​​Temperature Inversions and Off-Target Movement of Herbicides

March 2019 | 22 min., 12 sec.
by Richard H. Grant
Purdue University

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Summary

​Much of recent off-target dicamba damage is blamed on volatilization, transport and deposition during temperature inversions. Unfortunately it is not possible to easily know if inversion conditions are present. As a result the USEPA has restricted guidelines designed to prevent application during inversions based on winds and time-of-day. Characteristics of inversions in northern Mississippi were explored through an analysis of five years of National Reference Climate Network measurements at Holly Springs, MS. This presentation addresses to answer a set of questions: ‘Do low wind speeds (<1 mph) indicate an inversion?’, ‘Does fog indicate an inversion?’, ‘Does dew indicate and inversion?’, ‘Do inversions form only after sunset?’, and lastly ‘If I do not have an inversion over my field, does my neighbor?’​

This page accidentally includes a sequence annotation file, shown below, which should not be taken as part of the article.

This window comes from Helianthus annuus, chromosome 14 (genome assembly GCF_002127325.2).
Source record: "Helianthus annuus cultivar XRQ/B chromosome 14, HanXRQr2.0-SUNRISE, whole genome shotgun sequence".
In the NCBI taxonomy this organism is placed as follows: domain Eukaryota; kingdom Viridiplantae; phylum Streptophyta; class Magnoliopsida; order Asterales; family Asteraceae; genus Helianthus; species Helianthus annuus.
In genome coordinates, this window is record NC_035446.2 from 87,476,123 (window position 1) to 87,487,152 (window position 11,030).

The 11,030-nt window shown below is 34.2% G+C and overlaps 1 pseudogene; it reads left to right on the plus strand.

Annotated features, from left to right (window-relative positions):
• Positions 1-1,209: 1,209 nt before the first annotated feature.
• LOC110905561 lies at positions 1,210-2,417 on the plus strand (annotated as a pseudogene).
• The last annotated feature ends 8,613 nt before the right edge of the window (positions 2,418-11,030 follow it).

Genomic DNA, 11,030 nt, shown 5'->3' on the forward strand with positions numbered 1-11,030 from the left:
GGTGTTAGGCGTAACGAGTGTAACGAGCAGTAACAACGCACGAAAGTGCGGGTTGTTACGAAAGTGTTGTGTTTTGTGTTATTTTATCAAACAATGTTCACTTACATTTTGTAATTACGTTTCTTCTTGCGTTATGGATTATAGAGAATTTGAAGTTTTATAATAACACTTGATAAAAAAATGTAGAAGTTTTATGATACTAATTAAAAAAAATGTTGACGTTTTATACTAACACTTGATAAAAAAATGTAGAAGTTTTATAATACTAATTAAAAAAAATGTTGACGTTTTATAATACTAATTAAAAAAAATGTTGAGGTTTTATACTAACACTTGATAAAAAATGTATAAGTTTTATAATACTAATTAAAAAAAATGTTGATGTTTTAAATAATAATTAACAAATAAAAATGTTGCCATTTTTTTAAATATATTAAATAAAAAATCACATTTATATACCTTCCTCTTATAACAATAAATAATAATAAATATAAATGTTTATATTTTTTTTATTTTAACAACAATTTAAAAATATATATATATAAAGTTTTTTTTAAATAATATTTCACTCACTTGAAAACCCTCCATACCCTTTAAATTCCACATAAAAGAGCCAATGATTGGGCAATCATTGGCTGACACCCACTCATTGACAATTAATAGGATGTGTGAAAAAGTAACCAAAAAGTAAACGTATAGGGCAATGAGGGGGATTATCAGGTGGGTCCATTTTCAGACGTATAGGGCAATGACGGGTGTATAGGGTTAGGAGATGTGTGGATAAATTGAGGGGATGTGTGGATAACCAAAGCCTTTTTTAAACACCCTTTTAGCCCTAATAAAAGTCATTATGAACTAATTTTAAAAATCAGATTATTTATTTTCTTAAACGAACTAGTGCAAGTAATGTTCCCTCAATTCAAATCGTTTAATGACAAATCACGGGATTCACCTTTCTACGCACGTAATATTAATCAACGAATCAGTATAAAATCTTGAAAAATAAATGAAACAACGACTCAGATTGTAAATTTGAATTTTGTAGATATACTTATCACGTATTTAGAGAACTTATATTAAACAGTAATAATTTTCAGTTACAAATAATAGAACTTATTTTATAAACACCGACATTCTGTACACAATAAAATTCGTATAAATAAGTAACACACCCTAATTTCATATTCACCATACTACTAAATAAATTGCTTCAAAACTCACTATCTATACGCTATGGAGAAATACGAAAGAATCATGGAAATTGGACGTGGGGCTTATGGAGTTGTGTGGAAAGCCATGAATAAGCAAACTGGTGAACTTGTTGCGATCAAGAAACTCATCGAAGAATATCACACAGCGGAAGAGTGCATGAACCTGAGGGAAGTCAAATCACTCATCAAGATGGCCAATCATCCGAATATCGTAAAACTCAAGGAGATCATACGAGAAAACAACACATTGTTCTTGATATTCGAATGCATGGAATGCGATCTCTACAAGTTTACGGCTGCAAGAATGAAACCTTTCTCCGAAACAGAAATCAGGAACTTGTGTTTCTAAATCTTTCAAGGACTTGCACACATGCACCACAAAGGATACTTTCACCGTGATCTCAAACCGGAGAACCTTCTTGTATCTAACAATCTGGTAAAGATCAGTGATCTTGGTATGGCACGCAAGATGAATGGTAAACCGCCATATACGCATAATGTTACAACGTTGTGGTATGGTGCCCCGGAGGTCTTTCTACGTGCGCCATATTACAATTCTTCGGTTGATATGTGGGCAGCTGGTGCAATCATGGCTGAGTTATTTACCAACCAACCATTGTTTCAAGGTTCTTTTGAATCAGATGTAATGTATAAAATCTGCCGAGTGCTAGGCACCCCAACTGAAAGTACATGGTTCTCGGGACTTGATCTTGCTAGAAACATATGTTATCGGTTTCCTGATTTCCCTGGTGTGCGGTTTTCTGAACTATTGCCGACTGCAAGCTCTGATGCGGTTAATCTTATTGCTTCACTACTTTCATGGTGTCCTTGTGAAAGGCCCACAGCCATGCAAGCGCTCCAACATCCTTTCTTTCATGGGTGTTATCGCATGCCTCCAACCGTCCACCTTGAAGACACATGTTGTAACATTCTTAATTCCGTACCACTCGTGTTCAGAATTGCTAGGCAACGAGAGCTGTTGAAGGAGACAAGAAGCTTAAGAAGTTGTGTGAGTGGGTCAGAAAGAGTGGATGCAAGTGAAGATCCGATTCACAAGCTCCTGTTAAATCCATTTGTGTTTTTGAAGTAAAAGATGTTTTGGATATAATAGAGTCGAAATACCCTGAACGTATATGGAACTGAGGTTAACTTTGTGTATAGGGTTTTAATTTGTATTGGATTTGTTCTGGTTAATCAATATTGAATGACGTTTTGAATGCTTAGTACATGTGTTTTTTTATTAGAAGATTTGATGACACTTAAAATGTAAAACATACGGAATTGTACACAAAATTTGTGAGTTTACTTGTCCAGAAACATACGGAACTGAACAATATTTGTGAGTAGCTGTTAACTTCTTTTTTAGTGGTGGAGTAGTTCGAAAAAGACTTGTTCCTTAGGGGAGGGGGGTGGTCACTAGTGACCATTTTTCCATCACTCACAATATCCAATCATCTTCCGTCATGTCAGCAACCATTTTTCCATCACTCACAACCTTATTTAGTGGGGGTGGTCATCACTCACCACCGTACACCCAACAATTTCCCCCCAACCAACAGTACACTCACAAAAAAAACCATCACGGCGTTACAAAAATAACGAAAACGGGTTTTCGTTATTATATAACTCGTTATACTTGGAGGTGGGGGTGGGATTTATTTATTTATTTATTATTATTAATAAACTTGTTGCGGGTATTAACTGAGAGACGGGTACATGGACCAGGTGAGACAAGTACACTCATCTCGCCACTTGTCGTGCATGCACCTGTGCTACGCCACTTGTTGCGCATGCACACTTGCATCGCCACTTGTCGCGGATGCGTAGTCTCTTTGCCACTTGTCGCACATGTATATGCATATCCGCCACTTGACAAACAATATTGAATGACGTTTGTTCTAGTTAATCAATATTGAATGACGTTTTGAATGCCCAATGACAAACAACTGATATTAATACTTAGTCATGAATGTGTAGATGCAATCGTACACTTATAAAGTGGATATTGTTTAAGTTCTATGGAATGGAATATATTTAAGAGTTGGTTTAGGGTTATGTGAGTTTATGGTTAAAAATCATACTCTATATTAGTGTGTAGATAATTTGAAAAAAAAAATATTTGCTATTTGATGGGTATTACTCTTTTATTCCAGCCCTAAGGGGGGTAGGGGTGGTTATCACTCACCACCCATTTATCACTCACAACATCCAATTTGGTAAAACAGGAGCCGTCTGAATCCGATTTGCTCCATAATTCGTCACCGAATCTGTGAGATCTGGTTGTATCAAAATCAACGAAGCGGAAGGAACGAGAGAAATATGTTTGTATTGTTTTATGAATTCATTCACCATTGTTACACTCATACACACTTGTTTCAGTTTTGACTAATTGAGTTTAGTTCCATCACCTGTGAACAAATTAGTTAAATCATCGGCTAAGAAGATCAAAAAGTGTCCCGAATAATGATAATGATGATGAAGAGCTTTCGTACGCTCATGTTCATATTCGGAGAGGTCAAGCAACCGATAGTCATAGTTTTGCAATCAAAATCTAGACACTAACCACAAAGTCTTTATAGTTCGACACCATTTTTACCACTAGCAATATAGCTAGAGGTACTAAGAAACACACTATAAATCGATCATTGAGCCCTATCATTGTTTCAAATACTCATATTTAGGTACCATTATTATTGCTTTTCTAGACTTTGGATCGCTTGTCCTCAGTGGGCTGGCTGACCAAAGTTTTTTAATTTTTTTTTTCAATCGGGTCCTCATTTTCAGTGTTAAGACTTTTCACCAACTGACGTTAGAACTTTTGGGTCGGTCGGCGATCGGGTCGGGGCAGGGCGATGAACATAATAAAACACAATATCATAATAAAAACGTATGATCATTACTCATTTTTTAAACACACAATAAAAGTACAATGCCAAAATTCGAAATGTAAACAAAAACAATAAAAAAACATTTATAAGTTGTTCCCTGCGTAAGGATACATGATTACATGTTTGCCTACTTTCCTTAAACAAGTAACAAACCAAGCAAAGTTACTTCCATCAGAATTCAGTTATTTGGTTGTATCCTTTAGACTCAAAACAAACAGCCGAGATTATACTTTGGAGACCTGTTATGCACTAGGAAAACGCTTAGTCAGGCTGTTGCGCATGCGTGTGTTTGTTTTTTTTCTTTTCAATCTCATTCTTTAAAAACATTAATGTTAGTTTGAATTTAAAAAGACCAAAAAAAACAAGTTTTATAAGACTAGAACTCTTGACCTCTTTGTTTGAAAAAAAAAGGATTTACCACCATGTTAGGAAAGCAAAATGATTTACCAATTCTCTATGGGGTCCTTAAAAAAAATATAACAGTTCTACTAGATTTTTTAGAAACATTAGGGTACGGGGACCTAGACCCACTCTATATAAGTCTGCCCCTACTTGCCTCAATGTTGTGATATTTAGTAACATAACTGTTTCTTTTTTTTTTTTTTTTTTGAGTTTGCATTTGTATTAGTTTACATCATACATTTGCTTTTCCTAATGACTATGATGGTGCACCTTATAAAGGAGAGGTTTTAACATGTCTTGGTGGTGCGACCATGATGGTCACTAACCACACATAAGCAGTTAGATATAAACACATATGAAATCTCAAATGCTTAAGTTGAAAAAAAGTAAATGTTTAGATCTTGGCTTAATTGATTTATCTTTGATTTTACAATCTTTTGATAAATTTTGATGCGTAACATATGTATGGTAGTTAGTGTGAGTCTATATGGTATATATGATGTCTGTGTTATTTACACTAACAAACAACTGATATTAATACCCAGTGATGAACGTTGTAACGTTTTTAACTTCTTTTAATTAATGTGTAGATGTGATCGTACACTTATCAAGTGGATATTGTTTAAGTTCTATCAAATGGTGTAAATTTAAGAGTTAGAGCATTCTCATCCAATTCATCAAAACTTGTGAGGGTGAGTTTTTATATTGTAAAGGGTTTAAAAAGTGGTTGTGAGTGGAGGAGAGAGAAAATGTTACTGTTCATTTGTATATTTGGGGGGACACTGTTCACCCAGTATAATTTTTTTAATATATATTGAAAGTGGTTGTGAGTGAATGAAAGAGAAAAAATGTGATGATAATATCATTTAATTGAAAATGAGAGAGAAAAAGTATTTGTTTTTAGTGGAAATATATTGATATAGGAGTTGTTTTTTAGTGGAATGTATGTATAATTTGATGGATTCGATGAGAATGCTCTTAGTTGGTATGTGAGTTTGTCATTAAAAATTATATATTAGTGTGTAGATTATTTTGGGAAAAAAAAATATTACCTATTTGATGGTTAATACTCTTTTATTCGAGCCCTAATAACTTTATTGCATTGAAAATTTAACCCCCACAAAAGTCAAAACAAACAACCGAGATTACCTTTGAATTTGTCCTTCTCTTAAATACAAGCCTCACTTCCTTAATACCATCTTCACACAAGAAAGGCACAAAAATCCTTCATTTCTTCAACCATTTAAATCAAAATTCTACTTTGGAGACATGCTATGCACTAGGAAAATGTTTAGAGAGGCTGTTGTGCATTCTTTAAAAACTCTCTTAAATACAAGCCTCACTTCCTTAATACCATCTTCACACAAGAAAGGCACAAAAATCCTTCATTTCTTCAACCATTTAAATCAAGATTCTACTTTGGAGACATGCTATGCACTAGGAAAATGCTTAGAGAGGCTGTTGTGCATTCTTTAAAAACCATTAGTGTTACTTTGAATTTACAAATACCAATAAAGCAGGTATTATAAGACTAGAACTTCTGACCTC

About the Presenter

Richard H. GrantRichard H. Grant completed his undergraduate degree with distinction at Duke University (1977), received a Masters of Forest Science at Yale University (1979), and his PhD at State University of New York College of Environmental Sciences and Forestry (1982). Dr. Grant’s research focuses on the physical and chemical interactions betw​een the atmospheric surface boundary layer and biological systems. His work has included extensive studies in the emission, transport and deposition of trace gases and particulates in agricultural operations.

Contact Information:
Email: rgrant@purdue.edu

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